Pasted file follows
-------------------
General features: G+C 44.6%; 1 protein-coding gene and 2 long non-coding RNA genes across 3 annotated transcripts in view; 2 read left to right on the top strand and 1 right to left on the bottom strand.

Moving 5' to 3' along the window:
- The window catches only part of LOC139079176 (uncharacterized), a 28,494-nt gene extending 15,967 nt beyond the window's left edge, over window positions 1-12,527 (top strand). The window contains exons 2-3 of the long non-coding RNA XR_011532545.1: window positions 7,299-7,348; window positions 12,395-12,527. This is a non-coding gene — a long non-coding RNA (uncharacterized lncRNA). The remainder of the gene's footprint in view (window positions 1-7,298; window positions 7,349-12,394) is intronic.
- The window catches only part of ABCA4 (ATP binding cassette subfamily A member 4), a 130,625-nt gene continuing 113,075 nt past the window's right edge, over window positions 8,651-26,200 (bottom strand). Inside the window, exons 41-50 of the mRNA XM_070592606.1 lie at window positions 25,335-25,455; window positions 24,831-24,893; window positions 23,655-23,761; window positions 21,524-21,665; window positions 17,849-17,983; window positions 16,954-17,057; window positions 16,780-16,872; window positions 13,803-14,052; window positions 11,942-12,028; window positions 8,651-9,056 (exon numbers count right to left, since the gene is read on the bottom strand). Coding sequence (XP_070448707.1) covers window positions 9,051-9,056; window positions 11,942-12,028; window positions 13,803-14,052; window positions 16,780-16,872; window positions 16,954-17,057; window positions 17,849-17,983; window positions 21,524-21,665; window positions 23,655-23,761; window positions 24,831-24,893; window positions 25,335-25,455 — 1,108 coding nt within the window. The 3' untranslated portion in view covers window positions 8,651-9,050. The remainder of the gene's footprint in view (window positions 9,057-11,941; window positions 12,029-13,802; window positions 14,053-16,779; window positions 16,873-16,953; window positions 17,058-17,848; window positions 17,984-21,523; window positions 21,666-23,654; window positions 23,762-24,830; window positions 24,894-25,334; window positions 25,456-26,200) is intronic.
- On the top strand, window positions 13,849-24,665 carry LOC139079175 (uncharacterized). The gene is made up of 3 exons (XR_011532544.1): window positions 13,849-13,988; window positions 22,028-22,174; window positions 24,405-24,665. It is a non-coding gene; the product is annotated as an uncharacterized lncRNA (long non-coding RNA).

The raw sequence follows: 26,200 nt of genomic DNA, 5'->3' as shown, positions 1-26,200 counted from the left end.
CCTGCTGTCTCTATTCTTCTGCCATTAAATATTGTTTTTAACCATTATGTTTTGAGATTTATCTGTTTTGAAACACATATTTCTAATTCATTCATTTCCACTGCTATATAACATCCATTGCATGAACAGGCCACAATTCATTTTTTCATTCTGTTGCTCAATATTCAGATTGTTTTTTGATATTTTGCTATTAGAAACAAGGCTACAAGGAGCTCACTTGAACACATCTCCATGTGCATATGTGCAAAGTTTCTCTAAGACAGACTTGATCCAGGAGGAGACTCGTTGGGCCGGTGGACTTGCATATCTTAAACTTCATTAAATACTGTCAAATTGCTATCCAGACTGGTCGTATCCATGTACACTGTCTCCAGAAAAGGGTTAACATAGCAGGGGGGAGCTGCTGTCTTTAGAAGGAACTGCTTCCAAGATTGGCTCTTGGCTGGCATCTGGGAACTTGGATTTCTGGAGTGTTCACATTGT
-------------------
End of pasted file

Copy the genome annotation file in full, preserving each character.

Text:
General features: G+C 44.6%; 1 protein-coding gene and 2 long non-coding RNA genes across 3 annotated transcripts in view; 2 read left to right on the top strand and 1 right to left on the bottom strand.

Moving 5' to 3' along the window:
- The window catches only part of LOC139079176 (uncharacterized), a 28,494-nt gene extending 15,967 nt beyond the window's left edge, over window positions 1-12,527 (top strand). The window contains exons 2-3 of the long non-coding RNA XR_011532545.1: window positions 7,299-7,348; window positions 12,395-12,527. This is a non-coding gene — a long non-coding RNA (uncharacterized lncRNA). The remainder of the gene's footprint in view (window positions 1-7,298; window positions 7,349-12,394) is intronic.
- The window catches only part of ABCA4 (ATP binding cassette subfamily A member 4), a 130,625-nt gene continuing 113,075 nt past the window's right edge, over window positions 8,651-26,200 (bottom strand). Inside the window, exons 41-50 of the mRNA XM_070592606.1 lie at window positions 25,335-25,455; window positions 24,831-24,893; window positions 23,655-23,761; window positions 21,524-21,665; window positions 17,849-17,983; window positions 16,954-17,057; window positions 16,780-16,872; window positions 13,803-14,052; window positions 11,942-12,028; window positions 8,651-9,056 (exon numbers count right to left, since the gene is read on the bottom strand). Coding sequence (XP_070448707.1) covers window positions 9,051-9,056; window positions 11,942-12,028; window positions 13,803-14,052; window positions 16,780-16,872; window positions 16,954-17,057; window positions 17,849-17,983; window positions 21,524-21,665; window positions 23,655-23,761; window positions 24,831-24,893; window positions 25,335-25,455 — 1,108 coding nt within the window. The 3' untranslated portion in view covers window positions 8,651-9,050. The remainder of the gene's footprint in view (window positions 9,057-11,941; window positions 12,029-13,802; window positions 14,053-16,779; window positions 16,873-16,953; window positions 17,058-17,848; window positions 17,984-21,523; window positions 21,666-23,654; window positions 23,762-24,830; window positions 24,894-25,334; window positions 25,456-26,200) is intronic.
- On the top strand, window positions 13,849-24,665 carry LOC139079175 (uncharacterized). The gene is made up of 3 exons (XR_011532544.1): window positions 13,849-13,988; window positions 22,028-22,174; window positions 24,405-24,665. It is a non-coding gene; the product is annotated as an uncharacterized lncRNA (long non-coding RNA).

The raw sequence follows: 26,200 nt of genomic DNA, 5'->3' as shown, positions 1-26,200 counted from the left end.
CCTGCTGTCTCTATTCTTCTGCCATTAAATATTGTTTTTAACCATTATGTTTTGAGATTTATCTGTTTTGAAACACATATTTCTAATTCATTCATTTCCACTGCTATATAACATCCATTGCATGAACAGGCCACAATTCATTTTTTCATTCTGTTGCTCAATATTCAGATTGTTTTTTGATATTTTGCTATTAGAAACAAGGCTACAAGGAGCTCACTTGAACACATCTCCATGTGCATATGTGCAAAGTTTCTCTAAGACAGACTTGATCCAGGAGGAGACTCGTTGGGCCGGTGGACTTGCATATCTTAAACTTCATTAAATACTGTCAAATTGCTATCCAGACTGGTCGTATCCATGTACACTGTCTCCAGAAAAGGGTTAACATAGCAGGGGGGAGCTGCTGTCTTTAGAAGGAACTGCTTCCAAGATTGGCTCTTGGCTGGCATCTGGGAACTTGGATTTCTGGAGTGTTCACATTGT